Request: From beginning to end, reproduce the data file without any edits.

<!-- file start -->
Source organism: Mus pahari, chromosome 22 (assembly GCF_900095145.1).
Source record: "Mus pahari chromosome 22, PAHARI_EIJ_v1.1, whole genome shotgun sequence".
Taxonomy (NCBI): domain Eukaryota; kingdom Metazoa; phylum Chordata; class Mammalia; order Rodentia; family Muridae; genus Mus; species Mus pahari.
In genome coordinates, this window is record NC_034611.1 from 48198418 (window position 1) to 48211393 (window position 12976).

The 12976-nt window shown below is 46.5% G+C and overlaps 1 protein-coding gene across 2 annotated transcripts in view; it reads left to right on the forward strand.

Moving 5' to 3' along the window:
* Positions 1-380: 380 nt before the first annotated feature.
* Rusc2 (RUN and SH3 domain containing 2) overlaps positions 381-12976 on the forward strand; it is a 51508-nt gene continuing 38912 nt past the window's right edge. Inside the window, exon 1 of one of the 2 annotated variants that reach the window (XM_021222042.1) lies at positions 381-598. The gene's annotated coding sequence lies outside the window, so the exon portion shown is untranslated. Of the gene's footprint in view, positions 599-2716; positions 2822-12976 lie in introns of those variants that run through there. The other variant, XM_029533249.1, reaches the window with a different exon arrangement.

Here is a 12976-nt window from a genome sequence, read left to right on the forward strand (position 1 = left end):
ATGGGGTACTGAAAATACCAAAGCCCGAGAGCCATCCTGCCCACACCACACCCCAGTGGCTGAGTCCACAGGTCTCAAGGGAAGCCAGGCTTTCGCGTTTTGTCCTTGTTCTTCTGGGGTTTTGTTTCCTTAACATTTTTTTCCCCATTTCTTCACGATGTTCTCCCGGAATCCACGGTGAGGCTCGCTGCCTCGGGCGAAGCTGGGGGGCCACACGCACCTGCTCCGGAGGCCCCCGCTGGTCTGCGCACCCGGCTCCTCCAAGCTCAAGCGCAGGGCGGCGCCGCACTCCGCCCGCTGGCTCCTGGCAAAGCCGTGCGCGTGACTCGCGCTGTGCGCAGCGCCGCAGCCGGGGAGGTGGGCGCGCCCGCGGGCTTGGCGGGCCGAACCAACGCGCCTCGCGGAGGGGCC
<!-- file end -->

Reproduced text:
Source organism: Mus pahari, chromosome 22 (assembly GCF_900095145.1).
Source record: "Mus pahari chromosome 22, PAHARI_EIJ_v1.1, whole genome shotgun sequence".
Taxonomy (NCBI): domain Eukaryota; kingdom Metazoa; phylum Chordata; class Mammalia; order Rodentia; family Muridae; genus Mus; species Mus pahari.
In genome coordinates, this window is record NC_034611.1 from 48198418 (window position 1) to 48211393 (window position 12976).

The 12976-nt window shown below is 46.5% G+C and overlaps 1 protein-coding gene across 2 annotated transcripts in view; it reads left to right on the forward strand.

Moving 5' to 3' along the window:
* Positions 1-380: 380 nt before the first annotated feature.
* Rusc2 (RUN and SH3 domain containing 2) overlaps positions 381-12976 on the forward strand; it is a 51508-nt gene continuing 38912 nt past the window's right edge. Inside the window, exon 1 of one of the 2 annotated variants that reach the window (XM_021222042.1) lies at positions 381-598. The gene's annotated coding sequence lies outside the window, so the exon portion shown is untranslated. Of the gene's footprint in view, positions 599-2716; positions 2822-12976 lie in introns of those variants that run through there. The other variant, XM_029533249.1, reaches the window with a different exon arrangement.

Here is a 12976-nt window from a genome sequence, read left to right on the forward strand (position 1 = left end):
ATGGGGTACTGAAAATACCAAAGCCCGAGAGCCATCCTGCCCACACCACACCCCAGTGGCTGAGTCCACAGGTCTCAAGGGAAGCCAGGCTTTCGCGTTTTGTCCTTGTTCTTCTGGGGTTTTGTTTCCTTAACATTTTTTTCCCCATTTCTTCACGATGTTCTCCCGGAATCCACGGTGAGGCTCGCTGCCTCGGGCGAAGCTGGGGGGCCACACGCACCTGCTCCGGAGGCCCCCGCTGGTCTGCGCACCCGGCTCCTCCAAGCTCAAGCGCAGGGCGGCGCCGCACTCCGCCCGCTGGCTCCTGGCAAAGCCGTGCGCGTGACTCGCGCTGTGCGCAGCGCCGCAGCCGGGGAGGTGGGCGCGCCCGCGGGCTTGGCGGGCCGAACCAACGCGCCTCGCGGAGGGGCC